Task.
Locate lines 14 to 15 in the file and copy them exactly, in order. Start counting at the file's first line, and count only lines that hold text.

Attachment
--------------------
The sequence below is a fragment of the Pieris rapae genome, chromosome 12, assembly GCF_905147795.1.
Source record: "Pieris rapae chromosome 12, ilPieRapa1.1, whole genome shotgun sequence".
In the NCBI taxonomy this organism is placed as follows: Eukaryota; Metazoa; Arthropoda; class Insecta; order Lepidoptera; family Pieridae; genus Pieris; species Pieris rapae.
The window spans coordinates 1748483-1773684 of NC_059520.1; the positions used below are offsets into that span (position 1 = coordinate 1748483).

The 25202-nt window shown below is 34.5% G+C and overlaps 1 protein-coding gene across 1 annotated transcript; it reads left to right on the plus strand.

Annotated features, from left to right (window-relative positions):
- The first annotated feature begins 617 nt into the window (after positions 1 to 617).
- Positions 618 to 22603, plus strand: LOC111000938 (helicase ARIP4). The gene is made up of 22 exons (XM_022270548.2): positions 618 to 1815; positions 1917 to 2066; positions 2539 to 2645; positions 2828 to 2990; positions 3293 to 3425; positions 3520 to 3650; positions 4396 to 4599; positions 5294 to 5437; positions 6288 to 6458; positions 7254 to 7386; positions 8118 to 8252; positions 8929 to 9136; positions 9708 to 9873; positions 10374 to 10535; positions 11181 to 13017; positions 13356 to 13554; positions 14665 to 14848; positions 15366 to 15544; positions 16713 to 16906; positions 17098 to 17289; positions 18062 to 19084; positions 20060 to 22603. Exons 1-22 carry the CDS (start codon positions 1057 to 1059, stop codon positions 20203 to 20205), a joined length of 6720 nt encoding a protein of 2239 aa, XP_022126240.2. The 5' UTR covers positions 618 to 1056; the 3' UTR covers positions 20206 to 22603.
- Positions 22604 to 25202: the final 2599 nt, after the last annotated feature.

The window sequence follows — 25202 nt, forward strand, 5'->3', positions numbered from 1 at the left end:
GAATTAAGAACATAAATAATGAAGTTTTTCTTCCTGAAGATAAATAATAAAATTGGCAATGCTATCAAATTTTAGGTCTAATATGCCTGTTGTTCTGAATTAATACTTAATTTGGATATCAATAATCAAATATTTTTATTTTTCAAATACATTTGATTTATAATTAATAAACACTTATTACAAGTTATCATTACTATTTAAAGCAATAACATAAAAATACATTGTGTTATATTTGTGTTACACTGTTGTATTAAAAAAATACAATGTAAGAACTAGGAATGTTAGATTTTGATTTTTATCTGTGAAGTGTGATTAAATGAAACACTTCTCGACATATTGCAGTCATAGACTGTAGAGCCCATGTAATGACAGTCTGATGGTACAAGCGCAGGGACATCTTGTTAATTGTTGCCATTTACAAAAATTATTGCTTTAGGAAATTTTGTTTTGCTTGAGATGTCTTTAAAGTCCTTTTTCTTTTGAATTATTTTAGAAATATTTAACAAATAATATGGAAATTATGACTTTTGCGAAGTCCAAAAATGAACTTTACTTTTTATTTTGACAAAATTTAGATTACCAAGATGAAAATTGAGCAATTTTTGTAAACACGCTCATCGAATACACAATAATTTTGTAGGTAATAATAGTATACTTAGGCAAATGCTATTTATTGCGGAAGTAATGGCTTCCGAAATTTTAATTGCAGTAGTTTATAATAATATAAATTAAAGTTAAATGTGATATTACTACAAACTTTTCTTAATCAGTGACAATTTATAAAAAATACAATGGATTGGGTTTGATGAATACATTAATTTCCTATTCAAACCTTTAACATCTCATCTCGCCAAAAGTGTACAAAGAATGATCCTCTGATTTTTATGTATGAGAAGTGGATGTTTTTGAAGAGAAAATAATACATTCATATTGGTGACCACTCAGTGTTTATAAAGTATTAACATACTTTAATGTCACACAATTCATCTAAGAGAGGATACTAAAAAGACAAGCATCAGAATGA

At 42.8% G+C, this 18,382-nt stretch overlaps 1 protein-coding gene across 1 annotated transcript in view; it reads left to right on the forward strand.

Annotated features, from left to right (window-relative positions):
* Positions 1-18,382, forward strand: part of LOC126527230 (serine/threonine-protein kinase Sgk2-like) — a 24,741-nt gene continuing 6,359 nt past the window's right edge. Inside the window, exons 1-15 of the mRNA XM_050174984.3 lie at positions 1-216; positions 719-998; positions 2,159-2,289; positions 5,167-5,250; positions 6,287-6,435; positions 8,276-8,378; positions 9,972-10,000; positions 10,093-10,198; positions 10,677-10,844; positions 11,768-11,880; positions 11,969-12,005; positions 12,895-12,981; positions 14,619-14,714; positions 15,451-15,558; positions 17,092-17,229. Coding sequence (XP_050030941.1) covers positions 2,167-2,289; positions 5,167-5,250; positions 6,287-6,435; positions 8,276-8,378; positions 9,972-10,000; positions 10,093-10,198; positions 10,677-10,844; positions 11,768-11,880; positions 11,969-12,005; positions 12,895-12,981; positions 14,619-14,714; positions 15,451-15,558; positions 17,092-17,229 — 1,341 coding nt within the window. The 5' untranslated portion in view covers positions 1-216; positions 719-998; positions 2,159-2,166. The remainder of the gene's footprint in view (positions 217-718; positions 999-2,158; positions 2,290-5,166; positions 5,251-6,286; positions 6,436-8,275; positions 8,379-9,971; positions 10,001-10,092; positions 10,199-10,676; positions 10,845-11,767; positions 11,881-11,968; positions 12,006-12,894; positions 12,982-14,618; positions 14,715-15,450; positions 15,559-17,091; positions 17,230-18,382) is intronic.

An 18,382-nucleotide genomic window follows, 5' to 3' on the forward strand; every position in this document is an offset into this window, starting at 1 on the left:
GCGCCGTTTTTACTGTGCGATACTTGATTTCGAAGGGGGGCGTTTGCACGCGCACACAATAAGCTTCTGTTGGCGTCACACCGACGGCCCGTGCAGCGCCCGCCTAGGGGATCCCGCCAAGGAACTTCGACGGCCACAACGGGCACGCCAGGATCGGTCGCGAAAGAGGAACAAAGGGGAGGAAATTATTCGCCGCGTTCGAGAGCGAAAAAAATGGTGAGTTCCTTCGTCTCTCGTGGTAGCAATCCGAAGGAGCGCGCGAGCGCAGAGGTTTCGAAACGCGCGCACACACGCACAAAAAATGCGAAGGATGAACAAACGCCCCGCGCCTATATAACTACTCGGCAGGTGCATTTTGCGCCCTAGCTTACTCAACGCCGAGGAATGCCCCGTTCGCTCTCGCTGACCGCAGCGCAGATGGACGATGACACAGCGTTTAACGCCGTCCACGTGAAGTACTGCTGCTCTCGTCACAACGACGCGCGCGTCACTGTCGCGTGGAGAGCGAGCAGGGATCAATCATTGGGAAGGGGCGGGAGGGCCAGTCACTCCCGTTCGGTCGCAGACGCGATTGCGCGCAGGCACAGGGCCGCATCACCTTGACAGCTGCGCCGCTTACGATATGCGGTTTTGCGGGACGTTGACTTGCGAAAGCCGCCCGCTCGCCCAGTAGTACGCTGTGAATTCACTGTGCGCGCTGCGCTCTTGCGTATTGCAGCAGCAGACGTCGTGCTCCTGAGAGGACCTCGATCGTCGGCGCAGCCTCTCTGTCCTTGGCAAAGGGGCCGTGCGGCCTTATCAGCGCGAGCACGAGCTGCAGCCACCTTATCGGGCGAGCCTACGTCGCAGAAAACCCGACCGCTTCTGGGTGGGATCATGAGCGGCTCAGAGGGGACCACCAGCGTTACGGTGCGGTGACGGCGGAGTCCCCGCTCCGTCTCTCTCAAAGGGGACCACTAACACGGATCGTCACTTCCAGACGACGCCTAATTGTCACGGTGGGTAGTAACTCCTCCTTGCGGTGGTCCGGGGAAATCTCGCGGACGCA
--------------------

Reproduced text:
* Positions 1-18,382, forward strand: part of LOC126527230 (serine/threonine-protein kinase Sgk2-like) — a 24,741-nt gene continuing 6,359 nt past the window's right edge. Inside the window, exons 1-15 of the mRNA XM_050174984.3 lie at positions 1-216; positions 719-998; positions 2,159-2,289; positions 5,167-5,250; positions 6,287-6,435; positions 8,276-8,378; positions 9,972-10,000; positions 10,093-10,198; positions 10,677-10,844; positions 11,768-11,880; positions 11,969-12,005; positions 12,895-12,981; positions 14,619-14,714; positions 15,451-15,558; positions 17,092-17,229. Coding sequence (XP_050030941.1) covers positions 2,167-2,289; positions 5,167-5,250; positions 6,287-6,435; positions 8,276-8,378; positions 9,972-10,000; positions 10,093-10,198; positions 10,677-10,844; positions 11,768-11,880; positions 11,969-12,005; positions 12,895-12,981; positions 14,619-14,714; positions 15,451-15,558; positions 17,092-17,229 — 1,341 coding nt within the window. The 5' untranslated portion in view covers positions 1-216; positions 719-998; positions 2,159-2,166. The remainder of the gene's footprint in view (positions 217-718; positions 999-2,158; positions 2,290-5,166; positions 5,251-6,286; positions 6,436-8,275; positions 8,379-9,971; positions 10,001-10,092; positions 10,199-10,676; positions 10,845-11,767; positions 11,881-11,968; positions 12,006-12,894; positions 12,982-14,618; positions 14,715-15,450; positions 15,559-17,091; positions 17,230-18,382) is intronic.

An 18,382-nucleotide genomic window follows, 5' to 3' on the forward strand; every position in this document is an offset into this window, starting at 1 on the left: